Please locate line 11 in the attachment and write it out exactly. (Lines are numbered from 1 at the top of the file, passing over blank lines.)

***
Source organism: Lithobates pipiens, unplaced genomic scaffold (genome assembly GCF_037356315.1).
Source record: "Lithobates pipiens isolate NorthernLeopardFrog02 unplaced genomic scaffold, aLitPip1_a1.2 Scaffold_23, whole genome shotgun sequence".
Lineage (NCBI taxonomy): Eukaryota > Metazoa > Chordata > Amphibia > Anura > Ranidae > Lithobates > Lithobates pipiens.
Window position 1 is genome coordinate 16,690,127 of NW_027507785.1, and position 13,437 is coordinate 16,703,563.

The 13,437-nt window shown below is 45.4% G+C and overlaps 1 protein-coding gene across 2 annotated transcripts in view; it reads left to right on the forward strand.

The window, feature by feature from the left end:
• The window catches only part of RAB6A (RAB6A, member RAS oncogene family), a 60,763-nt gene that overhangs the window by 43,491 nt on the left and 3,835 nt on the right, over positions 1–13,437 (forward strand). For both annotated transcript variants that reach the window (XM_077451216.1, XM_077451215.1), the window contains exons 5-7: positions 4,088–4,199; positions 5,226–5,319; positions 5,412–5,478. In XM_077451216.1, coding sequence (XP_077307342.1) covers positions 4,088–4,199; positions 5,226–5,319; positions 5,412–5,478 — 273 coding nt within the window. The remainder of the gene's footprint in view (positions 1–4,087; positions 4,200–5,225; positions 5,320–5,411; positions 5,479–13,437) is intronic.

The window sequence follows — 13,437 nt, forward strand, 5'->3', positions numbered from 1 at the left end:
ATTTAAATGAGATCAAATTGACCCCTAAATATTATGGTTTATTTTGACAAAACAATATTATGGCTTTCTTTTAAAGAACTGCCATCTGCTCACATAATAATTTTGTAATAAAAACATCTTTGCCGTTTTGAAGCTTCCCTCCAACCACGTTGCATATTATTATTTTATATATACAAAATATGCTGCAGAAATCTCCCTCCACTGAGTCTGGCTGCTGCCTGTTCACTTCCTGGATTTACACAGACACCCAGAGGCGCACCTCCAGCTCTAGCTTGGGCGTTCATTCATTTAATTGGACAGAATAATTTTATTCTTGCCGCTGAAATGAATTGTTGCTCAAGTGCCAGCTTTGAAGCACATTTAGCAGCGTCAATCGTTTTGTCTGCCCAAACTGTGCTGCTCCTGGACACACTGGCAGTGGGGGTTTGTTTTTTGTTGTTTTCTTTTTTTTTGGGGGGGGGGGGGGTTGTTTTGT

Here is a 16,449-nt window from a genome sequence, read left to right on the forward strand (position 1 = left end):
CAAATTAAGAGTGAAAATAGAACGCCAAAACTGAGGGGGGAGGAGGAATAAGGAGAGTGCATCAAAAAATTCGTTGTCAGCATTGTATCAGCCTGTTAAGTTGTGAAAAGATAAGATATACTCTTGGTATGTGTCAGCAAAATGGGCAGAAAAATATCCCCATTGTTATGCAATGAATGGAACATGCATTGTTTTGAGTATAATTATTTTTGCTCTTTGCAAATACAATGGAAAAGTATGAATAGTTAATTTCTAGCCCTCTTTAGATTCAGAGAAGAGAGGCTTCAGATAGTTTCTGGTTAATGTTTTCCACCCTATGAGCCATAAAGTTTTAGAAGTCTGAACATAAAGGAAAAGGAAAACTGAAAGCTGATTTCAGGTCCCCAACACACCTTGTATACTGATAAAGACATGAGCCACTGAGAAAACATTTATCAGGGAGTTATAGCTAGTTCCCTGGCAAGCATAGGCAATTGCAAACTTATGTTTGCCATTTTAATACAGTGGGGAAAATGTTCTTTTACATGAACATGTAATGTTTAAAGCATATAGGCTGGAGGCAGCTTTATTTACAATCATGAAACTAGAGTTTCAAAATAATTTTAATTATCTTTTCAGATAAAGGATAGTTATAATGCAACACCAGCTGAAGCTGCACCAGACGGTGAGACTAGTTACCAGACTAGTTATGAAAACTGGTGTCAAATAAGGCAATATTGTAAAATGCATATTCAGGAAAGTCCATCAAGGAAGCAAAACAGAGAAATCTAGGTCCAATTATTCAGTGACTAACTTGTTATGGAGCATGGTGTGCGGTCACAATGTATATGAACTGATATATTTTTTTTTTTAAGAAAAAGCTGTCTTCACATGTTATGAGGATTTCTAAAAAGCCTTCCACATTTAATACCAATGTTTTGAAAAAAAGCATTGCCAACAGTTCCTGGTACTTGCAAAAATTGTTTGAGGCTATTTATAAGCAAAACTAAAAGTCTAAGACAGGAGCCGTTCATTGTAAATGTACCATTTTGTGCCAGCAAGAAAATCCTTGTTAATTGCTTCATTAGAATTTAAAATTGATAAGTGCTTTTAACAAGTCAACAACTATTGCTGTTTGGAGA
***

CAAATTAAGAGTGAAAATAGAACGCCAAAACTGAGGGGGGAGGAGGAATAAGGAGAGTGCATCAAAAAATTCGTTGTCAGCATTGTATCAGCCTGTTAAGTTGTGAAAAGATAAGATATACTCTTGGTATGTGTCAGCAAAATGGGCAGAAAAATATCCCCATTGTTATGCAATGAATGGAACATGCATTGTTTTGAGTATAATTATTTTTGCTCTTTGCAAATACAATGGAAAAGTATGAATAGTTAATTTCTAGCCCTCTTTAGATTCAGAGAAGAGAGGCTTCAGATAGTTTCTGGTTAATGTTTTCCACCCTATGAGCCATAAAGTTTTAGAAGTCTGAACATAAAGGAAAAGGAAAACTGAAAGCTGATTTCAGGTCCCCAACACACCTTGTATACTGATAAAGACATGAGCCACTGAGAAAACATTTATCAGGGAGTTATAGCTAGTTCCCTGGCAAGCATAGGCAATTGCAAACTTATGTTTGCCATTTTAATACAGTGGGGAAAATGTTCTTTTACATGAACATGTAATGTTTAAAGCATATAGGCTGGAGGCAGCTTTATTTACAATCATGAAACTAGAGTTTCAAAATAATTTTAATTATCTTTTCAGATAAAGGATAGTTATAATGCAACACCAGCTGAAGCTGCACCAGACGGTGAGACTAGTTACCAGACTAGTTATGAAAACTGGTGTCAAATAAGGCAATATTGTAAAATGCATATTCAGGAAAGTCCATCAAGGAAGCAAAACAGAGAAATCTAGGTCCAATTATTCAGTGACTAACTTGTTATGGAGCATGGTGTGCGGTCACAATGTATATGAACTGATATATTTTTTTTTTTAAGAAAAAGCTGTCTTCACATGTTATGAGGATTTCTAAAAAGCCTTCCACATTTAATACCAATGTTTTGAAAAAAAGCATTGCCAACAGTTCCTGGTACTTGCAAAAATTGTTTGAGGCTATTTATAAGCAAAACTAAAAGTCTAAGACAGGAGCCGTTCATTGTAAATGTACCATTTTGTGCCAGCAAGAAAATCCTTGTTAATTGCTTCATTAGAATTTAAAATTGATAAGTGCTTTTAACAAGTCAACAACTATTGCTGTTTGGAGA